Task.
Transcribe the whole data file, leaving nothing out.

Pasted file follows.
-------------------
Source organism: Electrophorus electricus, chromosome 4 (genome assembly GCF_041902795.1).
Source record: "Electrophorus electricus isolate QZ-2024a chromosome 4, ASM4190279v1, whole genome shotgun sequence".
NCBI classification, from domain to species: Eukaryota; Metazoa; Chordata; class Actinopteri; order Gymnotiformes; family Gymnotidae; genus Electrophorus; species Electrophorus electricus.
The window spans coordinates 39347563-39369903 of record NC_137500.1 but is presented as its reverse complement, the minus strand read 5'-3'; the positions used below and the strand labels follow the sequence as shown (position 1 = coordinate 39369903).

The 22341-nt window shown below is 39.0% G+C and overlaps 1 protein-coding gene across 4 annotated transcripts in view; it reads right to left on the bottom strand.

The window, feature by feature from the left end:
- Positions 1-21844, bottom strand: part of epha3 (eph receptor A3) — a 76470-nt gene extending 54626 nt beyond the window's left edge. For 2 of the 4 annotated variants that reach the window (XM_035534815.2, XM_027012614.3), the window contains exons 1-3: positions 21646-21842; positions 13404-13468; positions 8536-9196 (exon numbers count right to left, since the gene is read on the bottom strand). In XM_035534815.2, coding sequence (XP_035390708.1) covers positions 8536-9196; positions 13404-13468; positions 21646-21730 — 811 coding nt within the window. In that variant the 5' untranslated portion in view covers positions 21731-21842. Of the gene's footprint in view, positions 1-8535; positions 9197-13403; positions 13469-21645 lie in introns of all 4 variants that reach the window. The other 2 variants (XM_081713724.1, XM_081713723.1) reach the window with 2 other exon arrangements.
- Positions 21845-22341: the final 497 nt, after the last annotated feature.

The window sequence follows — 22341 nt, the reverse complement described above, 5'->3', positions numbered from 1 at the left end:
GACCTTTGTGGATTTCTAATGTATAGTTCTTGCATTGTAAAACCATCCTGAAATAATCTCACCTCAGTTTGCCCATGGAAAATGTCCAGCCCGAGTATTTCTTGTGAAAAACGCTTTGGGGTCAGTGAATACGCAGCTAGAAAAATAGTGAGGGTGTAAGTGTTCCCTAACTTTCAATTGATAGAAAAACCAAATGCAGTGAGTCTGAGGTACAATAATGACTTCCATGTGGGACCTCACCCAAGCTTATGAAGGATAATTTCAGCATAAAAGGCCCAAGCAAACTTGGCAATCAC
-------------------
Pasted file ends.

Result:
Source organism: Electrophorus electricus, chromosome 4 (genome assembly GCF_041902795.1).
Source record: "Electrophorus electricus isolate QZ-2024a chromosome 4, ASM4190279v1, whole genome shotgun sequence".
NCBI classification, from domain to species: Eukaryota; Metazoa; Chordata; class Actinopteri; order Gymnotiformes; family Gymnotidae; genus Electrophorus; species Electrophorus electricus.
The window spans coordinates 39347563-39369903 of record NC_137500.1 but is presented as its reverse complement, the minus strand read 5'-3'; the positions used below and the strand labels follow the sequence as shown (position 1 = coordinate 39369903).

The 22341-nt window shown below is 39.0% G+C and overlaps 1 protein-coding gene across 4 annotated transcripts in view; it reads right to left on the bottom strand.

The window, feature by feature from the left end:
- Positions 1-21844, bottom strand: part of epha3 (eph receptor A3) — a 76470-nt gene extending 54626 nt beyond the window's left edge. For 2 of the 4 annotated variants that reach the window (XM_035534815.2, XM_027012614.3), the window contains exons 1-3: positions 21646-21842; positions 13404-13468; positions 8536-9196 (exon numbers count right to left, since the gene is read on the bottom strand). In XM_035534815.2, coding sequence (XP_035390708.1) covers positions 8536-9196; positions 13404-13468; positions 21646-21730 — 811 coding nt within the window. In that variant the 5' untranslated portion in view covers positions 21731-21842. Of the gene's footprint in view, positions 1-8535; positions 9197-13403; positions 13469-21645 lie in introns of all 4 variants that reach the window. The other 2 variants (XM_081713724.1, XM_081713723.1) reach the window with 2 other exon arrangements.
- Positions 21845-22341: the final 497 nt, after the last annotated feature.

The window sequence follows — 22341 nt, the reverse complement described above, 5'->3', positions numbered from 1 at the left end:
GACCTTTGTGGATTTCTAATGTATAGTTCTTGCATTGTAAAACCATCCTGAAATAATCTCACCTCAGTTTGCCCATGGAAAATGTCCAGCCCGAGTATTTCTTGTGAAAAACGCTTTGGGGTCAGTGAATACGCAGCTAGAAAAATAGTGAGGGTGTAAGTGTTCCCTAACTTTCAATTGATAGAAAAACCAAATGCAGTGAGTCTGAGGTACAATAATGACTTCCATGTGGGACCTCACCCAAGCTTATGAAGGATAATTTCAGCATAAAAGGCCCAAGCAAACTTGGCAATCAC